beautiful-losers

Empty your memory and listen to the fire around you. Don’t forget your memory, let it exist somewhere precious in all the colours that it needs but somewhere else, hoist your memory on the Ship of State like a pirate’s sail, and aim yourself at the tinkly present. Do you know how to do this?
—  from Leonard Cohen’s Beautiful Losers, 1966
Spring comes into Quebec from the west. It is the warm Japan Current that brings the change of season to the east coast of Canada, and then the West Wind picks it up. It comes across the prairies in the breath of the Chinook, waking up the grain and caves of bears. It flows over Ontario like a dream of legislation, and it sneaks into Quebec, into our villages, between our birch trees. In Montreal the cafes, like a bed of tulip bulbs, sprout from their cellars in a display of awnings and chairs. In Montreal spring is like an autopsy. Everyone wants to see the inside of the frozen mammoth. Girls rip off their sleeves and the flesh is sweet and white, like wood under green bark. From the streets a sexual manifesto rises like an inflating tire, “The winter has not killed us again!”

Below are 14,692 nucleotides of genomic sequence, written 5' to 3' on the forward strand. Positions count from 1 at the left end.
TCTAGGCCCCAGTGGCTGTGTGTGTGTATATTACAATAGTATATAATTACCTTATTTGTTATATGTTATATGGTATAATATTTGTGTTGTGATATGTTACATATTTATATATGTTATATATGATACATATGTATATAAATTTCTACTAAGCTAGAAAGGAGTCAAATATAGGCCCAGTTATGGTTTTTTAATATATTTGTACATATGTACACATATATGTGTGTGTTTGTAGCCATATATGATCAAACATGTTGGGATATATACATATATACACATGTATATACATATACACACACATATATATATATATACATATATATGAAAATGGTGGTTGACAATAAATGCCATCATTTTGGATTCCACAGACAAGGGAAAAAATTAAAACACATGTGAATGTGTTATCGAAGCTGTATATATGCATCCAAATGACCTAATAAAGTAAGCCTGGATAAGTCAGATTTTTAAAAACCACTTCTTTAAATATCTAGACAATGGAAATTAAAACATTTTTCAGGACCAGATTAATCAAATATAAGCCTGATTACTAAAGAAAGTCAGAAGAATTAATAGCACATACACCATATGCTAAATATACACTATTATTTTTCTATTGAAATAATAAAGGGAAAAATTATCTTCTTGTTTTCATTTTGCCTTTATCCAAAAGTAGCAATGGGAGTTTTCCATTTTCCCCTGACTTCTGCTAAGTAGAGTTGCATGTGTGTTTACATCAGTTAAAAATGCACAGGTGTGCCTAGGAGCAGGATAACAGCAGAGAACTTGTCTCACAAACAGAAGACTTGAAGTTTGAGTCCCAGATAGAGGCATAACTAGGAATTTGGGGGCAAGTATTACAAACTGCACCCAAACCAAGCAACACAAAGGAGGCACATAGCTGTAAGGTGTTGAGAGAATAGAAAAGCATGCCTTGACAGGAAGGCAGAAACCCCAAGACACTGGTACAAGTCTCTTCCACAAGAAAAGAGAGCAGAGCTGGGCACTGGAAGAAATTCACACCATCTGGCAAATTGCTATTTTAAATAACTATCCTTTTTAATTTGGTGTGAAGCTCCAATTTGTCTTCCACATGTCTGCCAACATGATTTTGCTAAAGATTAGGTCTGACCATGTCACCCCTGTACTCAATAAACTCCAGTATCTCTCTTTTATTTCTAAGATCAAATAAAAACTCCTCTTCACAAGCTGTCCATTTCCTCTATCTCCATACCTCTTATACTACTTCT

—  leonard cohen, beautiful losers
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Leonard Cohen - God is Alive, Magic is Afoot

What is a saint? A saint is someone who has achieved a remote human possibility. It is impossible to say what that possibility is. I think it has something to do with the energy of love. Contact with this energy results in the exercise of a kind of balance in the chaos of existence. A saint does not dissolve the chaos; if he did the world would have changed long ago. I do not think that a saint dissolves the chaos even for himself, for there is something arrogant and warlike in the notion of a man setting the universe in order. It is a kind of balance that is his glory. He rides the drifts like an escaped ski. His course is a caress of the hill. His track is a drawing of the snow in a moment of its particular arrangement with wind and rock. Something in him so loves the world that he gives himself to the laws of gravity and chance. Far from flying with the angels, he traces with the fidelity of a seismograph needle the state of the solid bloody landscape.
—  Leonard Cohen, Beautiful Losers
My methods may have been wrong, but I never stopped loving you. Was it selfish of me to try to end your pain, yours and his (you, dear old comrade)? I saw pain everywhere. I could not bear to look into your eyes, so maggoty were they with pain and desire. I could not bear to kiss either of you, for each of your embraces disclosed a hopeless, mordant plea. In your laughter, though it were for money or for sunsets, I heard your throats ripped with greed.
—  Leonard Cohen, Beautiful Losers